A group of about 20 LGBT community members and advocates gathered in the Metropolitan Community Church of Washington June 14 to listen to local experts talk about the importance of guarding one's health, particularly in light of research showing health disparities between LGBT people and their straight counterparts.
The town hall, hosted by Capital Pride and Whitman-Walker Health, was a sort of wrap-up to the Capital Pride festivities. The event, moderated by longtime activist Christopher Dyer, featured a variety of LGBT advocates and service providers: Ron Simmons, executive director of Us Helping Us, People Into Living; Leslie Calman, executive director of Mautner Project: The National Lesbian Health Organization; Leandrea Gilliam, manager of the Sexual Minority Youth Assistance League's (SMYAL) Care Advocate Program; Brant Miller, an HIV/AIDS program associate with The DC Center; Juan Carlos Loubriel, a community health manager at Whitman-Walker; and Brian Watson, program director at Transgender Health Empowerment.
Dyer asked all panelists to confirm that they could use more funding to carry out the initiatives they feel are necessary to address LGBT health concerns. Beyond the funding issue, he asked them to share their insights into why the aforementioned health disparities between LGBT people and straight people exist, and what can be done about it.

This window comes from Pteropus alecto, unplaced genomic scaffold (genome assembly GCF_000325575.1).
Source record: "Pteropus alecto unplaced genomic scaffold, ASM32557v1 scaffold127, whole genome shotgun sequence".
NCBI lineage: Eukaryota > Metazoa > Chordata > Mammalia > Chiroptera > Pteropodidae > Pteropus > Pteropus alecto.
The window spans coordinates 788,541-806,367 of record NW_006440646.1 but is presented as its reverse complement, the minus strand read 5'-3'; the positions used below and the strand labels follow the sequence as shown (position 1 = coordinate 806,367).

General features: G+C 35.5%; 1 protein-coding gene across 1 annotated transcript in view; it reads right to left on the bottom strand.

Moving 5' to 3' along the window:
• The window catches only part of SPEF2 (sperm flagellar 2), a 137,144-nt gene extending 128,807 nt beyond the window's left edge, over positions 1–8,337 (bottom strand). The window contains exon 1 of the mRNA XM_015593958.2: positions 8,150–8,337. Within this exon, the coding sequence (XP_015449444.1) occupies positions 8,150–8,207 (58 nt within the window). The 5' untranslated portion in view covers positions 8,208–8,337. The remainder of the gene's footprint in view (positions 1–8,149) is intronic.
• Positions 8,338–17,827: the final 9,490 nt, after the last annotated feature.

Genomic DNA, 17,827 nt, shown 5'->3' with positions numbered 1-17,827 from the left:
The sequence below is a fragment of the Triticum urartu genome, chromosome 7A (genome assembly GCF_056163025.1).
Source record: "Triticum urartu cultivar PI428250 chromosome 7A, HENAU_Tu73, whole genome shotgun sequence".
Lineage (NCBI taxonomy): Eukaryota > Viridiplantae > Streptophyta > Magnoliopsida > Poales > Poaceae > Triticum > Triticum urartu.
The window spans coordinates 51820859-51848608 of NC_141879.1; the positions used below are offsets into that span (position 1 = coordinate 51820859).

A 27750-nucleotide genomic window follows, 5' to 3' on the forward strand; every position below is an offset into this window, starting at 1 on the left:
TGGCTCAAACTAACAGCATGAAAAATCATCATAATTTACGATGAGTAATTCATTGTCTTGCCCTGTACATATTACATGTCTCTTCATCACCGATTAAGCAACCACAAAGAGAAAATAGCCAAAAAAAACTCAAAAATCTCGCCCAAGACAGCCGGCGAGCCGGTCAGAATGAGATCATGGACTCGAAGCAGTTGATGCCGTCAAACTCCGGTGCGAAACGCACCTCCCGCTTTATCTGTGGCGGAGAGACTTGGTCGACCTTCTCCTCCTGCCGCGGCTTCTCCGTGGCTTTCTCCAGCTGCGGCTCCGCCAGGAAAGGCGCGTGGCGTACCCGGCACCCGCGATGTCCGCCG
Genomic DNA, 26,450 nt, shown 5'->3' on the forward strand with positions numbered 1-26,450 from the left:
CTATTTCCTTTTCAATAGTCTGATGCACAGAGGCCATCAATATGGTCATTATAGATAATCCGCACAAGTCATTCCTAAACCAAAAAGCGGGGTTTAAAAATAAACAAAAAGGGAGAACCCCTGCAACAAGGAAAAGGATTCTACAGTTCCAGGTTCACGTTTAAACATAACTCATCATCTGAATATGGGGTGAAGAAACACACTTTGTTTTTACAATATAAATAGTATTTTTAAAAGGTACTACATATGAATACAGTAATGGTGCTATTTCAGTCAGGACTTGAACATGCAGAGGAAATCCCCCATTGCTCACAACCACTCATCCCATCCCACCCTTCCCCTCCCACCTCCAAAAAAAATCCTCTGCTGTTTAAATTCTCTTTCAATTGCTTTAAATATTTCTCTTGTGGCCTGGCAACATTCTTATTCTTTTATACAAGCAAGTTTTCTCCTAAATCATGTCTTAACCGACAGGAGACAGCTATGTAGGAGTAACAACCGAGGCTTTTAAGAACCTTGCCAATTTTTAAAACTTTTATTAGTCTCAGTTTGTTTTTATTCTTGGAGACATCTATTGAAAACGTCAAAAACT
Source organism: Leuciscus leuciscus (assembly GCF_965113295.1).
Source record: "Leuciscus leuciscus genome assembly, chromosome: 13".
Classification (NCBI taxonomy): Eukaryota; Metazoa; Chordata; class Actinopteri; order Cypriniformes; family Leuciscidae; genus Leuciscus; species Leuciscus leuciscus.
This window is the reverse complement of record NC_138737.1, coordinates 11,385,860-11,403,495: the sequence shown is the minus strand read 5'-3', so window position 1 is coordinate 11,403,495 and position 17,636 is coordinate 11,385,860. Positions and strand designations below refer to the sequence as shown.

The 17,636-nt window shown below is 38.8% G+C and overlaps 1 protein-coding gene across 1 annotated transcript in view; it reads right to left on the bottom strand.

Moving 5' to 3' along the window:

Panelists shared common themes of stigma and discrimination on one hand, and the lack of knowledge about how to best take care of oneself on the other. Gilliam, speaking of her experiences dealing with HIV-positive youth, said she found many clients didn't know how to care for themselves, lacked insurance and, in some cases, were kicked out of their homes because of a ''triple-stigma'' associated with being young, LGBT or questioning, and infected with HIV.
But Calman, while citing her own ''white privilege'' in accessing the best possible health care she could, said that health disparities don't just exist among the youth or the poor. For instance, she said, studies show that lesbians, sometimes from fear of discrimination, sometimes from lack of knowledge, tend to be less likely than their straight counterparts to get regular health screenings. Calman also cited statistics that showed that lesbians were more likely to suffer from weight problems and smoking addiction, other factors that may impede or complicate the idea of healthy living.
Other panelists shared similar stories where stigma, discomfort or a lack of understanding or of how to access available resources played a role in the health of LGBT individuals.
But the panelists didn't dwell on the negative, sharing personal stories of how they've made certain commitments to their own health and well-being and encouraged the audience to be ''honest advocates'' for their health and to foster open relationships between them and their personal care physicians. All emphasized the importance of being proactive and prioritizing health concerns to address any problems before they become too serious.
''We need to make health care routine,'' Watson concluded.